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Release Date: February 2014

Expiration Date: February 2015

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Estimated time to complete the educational activity: 30 minutes

Program Description: From the February 2014 issue of The Clinical Advisor: Managing food allergies in primary care. As gatekeepers, primary-care clinicians are able to provide education on the recognition and treatment of potentially fatal complications.

Target Audience: This activity has been designed to meet the educational needs of primary-care physicians, physician assistants, and nurse practitioners who treat patients with food-related allergies.

Learning Objectives: After completing the activity, the participant should be better able to:

  • Define the symptoms of common food allergies.
  • Review diagnostic measures including skin-prick testing and oral food challenge protocols.
  • Identify and mediate the signs and symptoms of anaphylaxis.
  • Describe select vaccine constituents and their roles in food allergies.
  • Discuss management and prevention strategies, focusing on patient education.

Credits Type Accreditation Statement


AAPA Category I CME Credit

AAPA accepts certificates of participation for educational activities certified for Category I credit from AOACCME, Prescribed credit from AAFP and AMA PRA Category 1 Credit™ from organizations accredited by ACCME or a recognized state medical society. Physician Assistants may receive a maximum of .5 hours of Category I credit for completing this program.


CE for Nurses

Medical Education Resources is accredited as a provider of continuing nursing education by the American Nurses Credentialing Center’s Commission on Accreditation.
This CE activity provides .5 contact hours of continuing nursing education. Provider approved by the California Board of Registered Nursing, Provider Number 12299, for .5 contact hours.


AMA PRA Category 1 Credit(s)TM

Physician Credit
This activity has been planned and implemented in accordance with the Essential Areas and Policies of the Accreditation Council for Continuing Medical Education (ACCME) through the joint sponsorship of Medical Education Resources (MER) and Haymarket Medical Education. MER is accredited by the ACCME to provide continuing medical education for physicians.

Credit Designation
Medical Education Resources designates this enduring material for a maximum of 0.5 AMA PRA Category 1 Credit™. Physicians should claim only the credit commensurate with the extent of their participation in the activity.


Karen Rance, DNP, CPNP
Allergy Partners of Central Indiana, Indianapolis

Mary O’Laughlen, PhD, FNP-BC

Nurse researcher and educator
University of Virginia, Charlottesville

Karen Rance, DNP, CPNP,
and Mary O’Laughlen, PhD, FNP-BC, have no relevant financial relationships to disclose.

Publishing Staff Disclosures

The content managers, Joseph Kopcha, Marina Galanakis, and Nicole Blazek of Haymarket Medical Education, have disclosed that they have no relevant financial relationships or conflicts of interest relating directly or indirectly to this activity. Carman Ciervo, DO, acting on behalf of Medical Education Resources, has reported that he is on the Speakers’ Bureau for Sunovion Pharmaceuticals. Veronda K. Smith, FNP-BC, of Medical Education Resources, has no relationships to disclose related to the content of this article.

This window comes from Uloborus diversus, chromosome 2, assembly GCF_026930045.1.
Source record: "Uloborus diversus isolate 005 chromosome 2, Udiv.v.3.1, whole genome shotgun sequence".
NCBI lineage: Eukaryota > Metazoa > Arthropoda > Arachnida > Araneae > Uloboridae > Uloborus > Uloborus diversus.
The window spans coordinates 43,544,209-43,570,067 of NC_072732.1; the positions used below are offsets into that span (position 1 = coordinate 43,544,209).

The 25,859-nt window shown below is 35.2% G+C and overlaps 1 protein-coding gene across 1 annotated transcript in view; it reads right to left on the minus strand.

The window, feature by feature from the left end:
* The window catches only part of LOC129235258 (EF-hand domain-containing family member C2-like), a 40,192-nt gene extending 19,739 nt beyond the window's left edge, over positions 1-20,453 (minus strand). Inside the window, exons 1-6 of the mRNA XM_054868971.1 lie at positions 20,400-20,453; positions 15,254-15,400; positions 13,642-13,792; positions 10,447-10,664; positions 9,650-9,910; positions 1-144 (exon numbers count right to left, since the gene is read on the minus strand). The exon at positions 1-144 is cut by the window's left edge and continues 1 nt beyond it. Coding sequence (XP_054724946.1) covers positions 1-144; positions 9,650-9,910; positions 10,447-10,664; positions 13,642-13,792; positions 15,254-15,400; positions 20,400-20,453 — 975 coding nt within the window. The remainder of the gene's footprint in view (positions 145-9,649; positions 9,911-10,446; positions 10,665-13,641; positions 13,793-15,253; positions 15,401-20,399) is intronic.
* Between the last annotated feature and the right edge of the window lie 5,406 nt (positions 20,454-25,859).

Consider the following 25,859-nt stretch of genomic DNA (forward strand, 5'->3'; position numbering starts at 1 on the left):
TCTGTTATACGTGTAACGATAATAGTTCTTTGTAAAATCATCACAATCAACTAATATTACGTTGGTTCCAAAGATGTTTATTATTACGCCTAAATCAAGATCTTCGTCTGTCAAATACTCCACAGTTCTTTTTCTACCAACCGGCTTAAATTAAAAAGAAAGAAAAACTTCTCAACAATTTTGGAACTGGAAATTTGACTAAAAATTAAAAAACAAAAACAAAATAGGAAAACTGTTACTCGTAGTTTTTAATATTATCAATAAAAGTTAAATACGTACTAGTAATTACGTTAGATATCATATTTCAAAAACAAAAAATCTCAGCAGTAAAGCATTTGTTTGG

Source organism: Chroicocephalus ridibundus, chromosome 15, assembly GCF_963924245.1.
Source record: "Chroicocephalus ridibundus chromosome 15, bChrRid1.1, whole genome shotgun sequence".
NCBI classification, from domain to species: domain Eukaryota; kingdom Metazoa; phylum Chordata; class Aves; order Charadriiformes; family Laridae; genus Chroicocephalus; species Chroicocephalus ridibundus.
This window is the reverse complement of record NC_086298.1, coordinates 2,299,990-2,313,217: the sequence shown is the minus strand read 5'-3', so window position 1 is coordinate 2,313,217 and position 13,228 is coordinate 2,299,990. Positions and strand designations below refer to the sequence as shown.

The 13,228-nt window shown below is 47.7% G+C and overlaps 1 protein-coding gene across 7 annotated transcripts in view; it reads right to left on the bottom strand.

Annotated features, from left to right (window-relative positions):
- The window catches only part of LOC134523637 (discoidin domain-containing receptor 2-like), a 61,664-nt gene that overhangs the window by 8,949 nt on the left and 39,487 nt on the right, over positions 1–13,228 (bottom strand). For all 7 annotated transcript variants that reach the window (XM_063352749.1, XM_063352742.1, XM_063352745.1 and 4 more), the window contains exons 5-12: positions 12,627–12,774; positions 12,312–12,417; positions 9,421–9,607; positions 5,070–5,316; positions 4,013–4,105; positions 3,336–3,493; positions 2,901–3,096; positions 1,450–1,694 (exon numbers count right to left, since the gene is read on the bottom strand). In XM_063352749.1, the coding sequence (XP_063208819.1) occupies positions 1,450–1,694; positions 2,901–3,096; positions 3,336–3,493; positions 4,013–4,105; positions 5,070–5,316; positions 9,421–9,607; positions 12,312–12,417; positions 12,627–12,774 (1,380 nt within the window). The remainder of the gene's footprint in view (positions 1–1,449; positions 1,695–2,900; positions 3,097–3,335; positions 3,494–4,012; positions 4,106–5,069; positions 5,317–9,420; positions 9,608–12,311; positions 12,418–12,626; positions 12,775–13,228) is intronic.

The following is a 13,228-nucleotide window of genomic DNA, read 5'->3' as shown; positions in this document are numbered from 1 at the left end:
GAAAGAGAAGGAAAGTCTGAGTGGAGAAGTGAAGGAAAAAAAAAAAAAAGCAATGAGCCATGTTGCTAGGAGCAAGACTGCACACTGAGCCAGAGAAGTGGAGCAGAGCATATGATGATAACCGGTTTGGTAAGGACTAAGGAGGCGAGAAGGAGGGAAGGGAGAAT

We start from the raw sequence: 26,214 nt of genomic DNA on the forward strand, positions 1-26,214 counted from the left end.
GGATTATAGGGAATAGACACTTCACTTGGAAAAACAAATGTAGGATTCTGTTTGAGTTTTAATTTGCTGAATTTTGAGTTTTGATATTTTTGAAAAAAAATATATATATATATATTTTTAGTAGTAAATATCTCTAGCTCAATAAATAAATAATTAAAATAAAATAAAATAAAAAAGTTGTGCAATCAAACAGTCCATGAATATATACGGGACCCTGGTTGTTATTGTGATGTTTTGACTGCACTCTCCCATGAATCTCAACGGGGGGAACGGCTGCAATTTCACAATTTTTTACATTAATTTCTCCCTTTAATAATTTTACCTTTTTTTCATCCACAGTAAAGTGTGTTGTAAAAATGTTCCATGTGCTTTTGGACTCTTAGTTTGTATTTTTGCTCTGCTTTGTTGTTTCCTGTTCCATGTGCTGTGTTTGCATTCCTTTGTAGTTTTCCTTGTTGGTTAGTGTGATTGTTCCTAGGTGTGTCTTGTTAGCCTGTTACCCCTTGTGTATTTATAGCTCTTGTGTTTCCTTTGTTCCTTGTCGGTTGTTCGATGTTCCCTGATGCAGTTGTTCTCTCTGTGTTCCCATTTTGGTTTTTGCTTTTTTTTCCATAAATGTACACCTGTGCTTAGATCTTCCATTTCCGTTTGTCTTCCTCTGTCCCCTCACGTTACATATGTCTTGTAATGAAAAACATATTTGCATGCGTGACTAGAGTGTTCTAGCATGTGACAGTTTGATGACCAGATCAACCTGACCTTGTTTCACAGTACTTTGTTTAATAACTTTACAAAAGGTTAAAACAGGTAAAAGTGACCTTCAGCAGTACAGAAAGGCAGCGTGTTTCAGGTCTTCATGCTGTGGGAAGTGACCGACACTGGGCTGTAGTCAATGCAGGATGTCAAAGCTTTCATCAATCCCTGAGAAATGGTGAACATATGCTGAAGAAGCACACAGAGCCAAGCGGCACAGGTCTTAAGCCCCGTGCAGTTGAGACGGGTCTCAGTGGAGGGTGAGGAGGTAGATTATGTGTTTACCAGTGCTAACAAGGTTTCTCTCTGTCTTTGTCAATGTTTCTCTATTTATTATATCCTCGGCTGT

Method of Participation: There are no fees for participating in and receiving CMEcredit for this activity. During the period January 2014 through January 2015,participants must: 1) read the learning objectives and faculty disclosures, 2) study the educational activity, 3) complete the posttest and submit it online and 4) complete the evaluation form online.

A statement of credit will be issued only upon receipt of a completed activity evaluation form and a completed post-test with a score of 70% or better.


The content and views presented in this educational activity are those of the authors and do not necessarily reflect those of Medical Education Resources or Haymarket Medical. The authors have disclosed if there is any discussion of published and/or investigational uses of agents that are not indicated by the FDA in their presentations. The opinions expressed in this educational activity are those of the faculty and do not necessarily represent the views of Medical Education Resources or Haymarket medical.

Before prescribing any medicine, primary references and full prescribing information should be consulted. Any procedures, medications, or other courses of diagnosis or treatment discussed or suggested in this activity should not be used by clinicians without evaluation of their patient’s conditions and possible contraindications on dangers in use, review of any applicable manufacturer’s product information, and comparison with recommendations of other authorities. The information presented in this activity is not meant to serve as a guideline for patient management.